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Car drivers can help offset their carbon ‘footprint’
Each of everyday actions consume energy and produce carbon dioxide emissions, for example when taking holiday flights, driving cars, heating or cooling homes
Carbon offsetting is one of many ways to help reducing CO2 emissions. With carbon offsetting, the emissions produced by a certain activity are compensated with equivalent carbon dioxide savings.
Carbon offsetting could be part of an integrated approach to reducing CO2 emissions. With regard to carbon from cars, such an integrated approach would also include the further improvement and implementation of CO2-cutting of car technology, a greater use of biofuels, changes in infrastructure to ensure traffic flow and reduce congestion, changes in behaviour (for example by ‘eco-driving’, see Eco driving, easy to apply, impressive results) and CO2 related taxation of cars and of alternative fuels.
Carbon offsets typically include renewable energy, energy efficiency and reforestation projects. As more and more people are concerned about global warming and seeking to reduce their climate impact, carbon offsets, along with personal carbon reductions, are seen as providing an important solution to global warming.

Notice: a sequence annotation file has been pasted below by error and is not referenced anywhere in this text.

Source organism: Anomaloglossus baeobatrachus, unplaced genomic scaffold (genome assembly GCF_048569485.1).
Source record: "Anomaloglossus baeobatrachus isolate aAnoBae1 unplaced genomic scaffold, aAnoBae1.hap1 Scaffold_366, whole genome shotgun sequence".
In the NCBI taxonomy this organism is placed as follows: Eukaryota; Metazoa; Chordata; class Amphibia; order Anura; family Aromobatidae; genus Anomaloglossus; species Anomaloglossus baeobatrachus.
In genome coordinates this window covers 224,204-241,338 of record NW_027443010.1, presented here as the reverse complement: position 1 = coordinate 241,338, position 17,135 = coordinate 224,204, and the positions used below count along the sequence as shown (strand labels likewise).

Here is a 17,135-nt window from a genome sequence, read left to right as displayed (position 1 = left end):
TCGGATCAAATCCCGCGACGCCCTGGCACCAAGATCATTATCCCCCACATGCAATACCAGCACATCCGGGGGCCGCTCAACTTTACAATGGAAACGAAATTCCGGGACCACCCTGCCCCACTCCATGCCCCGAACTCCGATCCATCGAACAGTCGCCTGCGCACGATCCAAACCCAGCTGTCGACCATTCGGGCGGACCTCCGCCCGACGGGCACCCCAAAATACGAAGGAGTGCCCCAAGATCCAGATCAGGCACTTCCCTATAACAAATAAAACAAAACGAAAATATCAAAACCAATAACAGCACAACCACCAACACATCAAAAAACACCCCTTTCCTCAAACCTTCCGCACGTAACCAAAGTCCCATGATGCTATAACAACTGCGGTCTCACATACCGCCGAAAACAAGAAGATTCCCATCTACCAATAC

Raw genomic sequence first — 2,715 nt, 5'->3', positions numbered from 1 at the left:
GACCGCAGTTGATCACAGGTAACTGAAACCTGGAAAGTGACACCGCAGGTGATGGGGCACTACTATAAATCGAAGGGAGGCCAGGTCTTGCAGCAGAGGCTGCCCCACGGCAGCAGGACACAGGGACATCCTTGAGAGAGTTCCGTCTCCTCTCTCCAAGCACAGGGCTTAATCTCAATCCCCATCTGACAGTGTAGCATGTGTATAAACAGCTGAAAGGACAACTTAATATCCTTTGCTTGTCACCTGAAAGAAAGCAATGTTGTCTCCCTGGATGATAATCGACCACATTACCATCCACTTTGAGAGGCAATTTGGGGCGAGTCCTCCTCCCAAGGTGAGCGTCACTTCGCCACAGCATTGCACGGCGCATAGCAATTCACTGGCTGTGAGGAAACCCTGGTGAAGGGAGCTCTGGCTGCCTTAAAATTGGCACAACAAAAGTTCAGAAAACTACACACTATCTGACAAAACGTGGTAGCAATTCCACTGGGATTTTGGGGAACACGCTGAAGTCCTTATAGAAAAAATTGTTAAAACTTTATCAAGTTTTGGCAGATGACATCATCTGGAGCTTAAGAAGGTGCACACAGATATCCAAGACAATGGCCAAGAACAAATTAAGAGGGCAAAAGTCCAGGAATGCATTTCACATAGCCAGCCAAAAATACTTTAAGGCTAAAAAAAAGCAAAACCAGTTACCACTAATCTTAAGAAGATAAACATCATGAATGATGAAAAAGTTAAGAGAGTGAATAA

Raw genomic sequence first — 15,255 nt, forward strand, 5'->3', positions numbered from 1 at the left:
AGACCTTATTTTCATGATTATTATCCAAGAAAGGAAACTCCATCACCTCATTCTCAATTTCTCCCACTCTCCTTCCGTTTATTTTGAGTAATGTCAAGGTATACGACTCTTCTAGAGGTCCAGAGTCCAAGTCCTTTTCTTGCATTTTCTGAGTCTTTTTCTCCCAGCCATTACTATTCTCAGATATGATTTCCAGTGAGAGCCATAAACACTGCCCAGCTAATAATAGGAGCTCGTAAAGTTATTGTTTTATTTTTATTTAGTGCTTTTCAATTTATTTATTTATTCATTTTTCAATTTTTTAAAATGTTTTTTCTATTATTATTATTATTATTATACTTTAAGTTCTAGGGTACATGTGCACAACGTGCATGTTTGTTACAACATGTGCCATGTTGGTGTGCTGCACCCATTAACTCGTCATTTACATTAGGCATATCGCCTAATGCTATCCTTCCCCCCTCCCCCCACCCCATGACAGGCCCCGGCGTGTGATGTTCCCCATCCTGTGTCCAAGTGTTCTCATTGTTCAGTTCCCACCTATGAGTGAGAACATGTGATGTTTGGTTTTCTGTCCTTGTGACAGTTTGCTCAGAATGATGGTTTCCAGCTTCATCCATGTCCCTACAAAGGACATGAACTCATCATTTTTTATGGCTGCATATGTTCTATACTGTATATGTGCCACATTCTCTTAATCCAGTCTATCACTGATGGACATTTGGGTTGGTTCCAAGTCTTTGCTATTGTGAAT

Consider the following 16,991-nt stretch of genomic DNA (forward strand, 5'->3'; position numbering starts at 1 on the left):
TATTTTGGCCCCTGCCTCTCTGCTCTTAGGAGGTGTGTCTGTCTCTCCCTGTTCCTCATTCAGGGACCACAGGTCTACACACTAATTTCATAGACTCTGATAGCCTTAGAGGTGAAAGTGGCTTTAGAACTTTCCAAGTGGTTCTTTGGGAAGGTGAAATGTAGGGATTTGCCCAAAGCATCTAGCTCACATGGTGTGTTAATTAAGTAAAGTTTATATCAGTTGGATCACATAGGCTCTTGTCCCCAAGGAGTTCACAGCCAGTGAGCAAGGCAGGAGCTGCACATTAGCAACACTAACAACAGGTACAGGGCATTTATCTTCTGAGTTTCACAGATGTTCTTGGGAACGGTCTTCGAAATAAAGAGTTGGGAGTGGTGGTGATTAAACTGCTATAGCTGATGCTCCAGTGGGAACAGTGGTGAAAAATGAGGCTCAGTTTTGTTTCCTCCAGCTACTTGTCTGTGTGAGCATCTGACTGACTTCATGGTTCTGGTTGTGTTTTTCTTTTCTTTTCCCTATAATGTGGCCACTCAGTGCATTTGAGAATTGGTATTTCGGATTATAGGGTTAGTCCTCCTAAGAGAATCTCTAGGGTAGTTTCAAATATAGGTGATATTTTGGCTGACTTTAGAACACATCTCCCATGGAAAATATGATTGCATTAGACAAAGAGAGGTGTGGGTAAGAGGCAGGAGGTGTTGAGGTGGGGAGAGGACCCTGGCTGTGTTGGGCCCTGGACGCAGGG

The first step is to measure the carbon ‘footprint’. This can be done easily at many websites offering real time calculators: one example is http://www.carbonfootprint.com/calculator.html
The second step involves buying ‘carbon offset’ credits from emission reduction projects. Offset providing is a fast-growing business activity and operators can be found through the many carbon offset directories carried on the internet. They offer a wide range of projects enabling the prevention and/or removal of an equivalent amount of carbon dioxide elsewhere in the World.
Projects vary from specialising in activities such as tree planting (trees remove carbon dioxide and store it as carbon) to contributing to projects developing solar heating as a replacement for kerosene and charcoal burning in developing countries. Another example of a developing country project is helping farmers to produce oil-bearing seeds to produce biodiesel. Renewable and energy conservation offsets are also very popular.
Offsets depend on valid accounting and certification systems for their credibility. Accounting systems address such questions as what emissions would occur in the absence of a proposed project? Would the project occur anyway, without the investment raised by selling carbon offset credits? Are some benefits of the reductions reversible?
More information on an integrated approach to reduce CO2 emissions from cars can be found at Car industry supports reducing CO2 emissions
Market & Economy
- Diesel Emissions Conference, & Adblue Forum 2013 Europe, 18-20 June 2013. ACEA members get a 20% discount on the registration fee.
Recent and Past Events
- ACEA Annual Transport Policy Event 2012: How Can Policy Reflect Changing Transport Demands? 6 December 2012,Brussels. Click here for more...
- Our Future Mobility Now "Innovation for Europe, Skills for the Future" Roundtable 10 October 2012. Click here for more...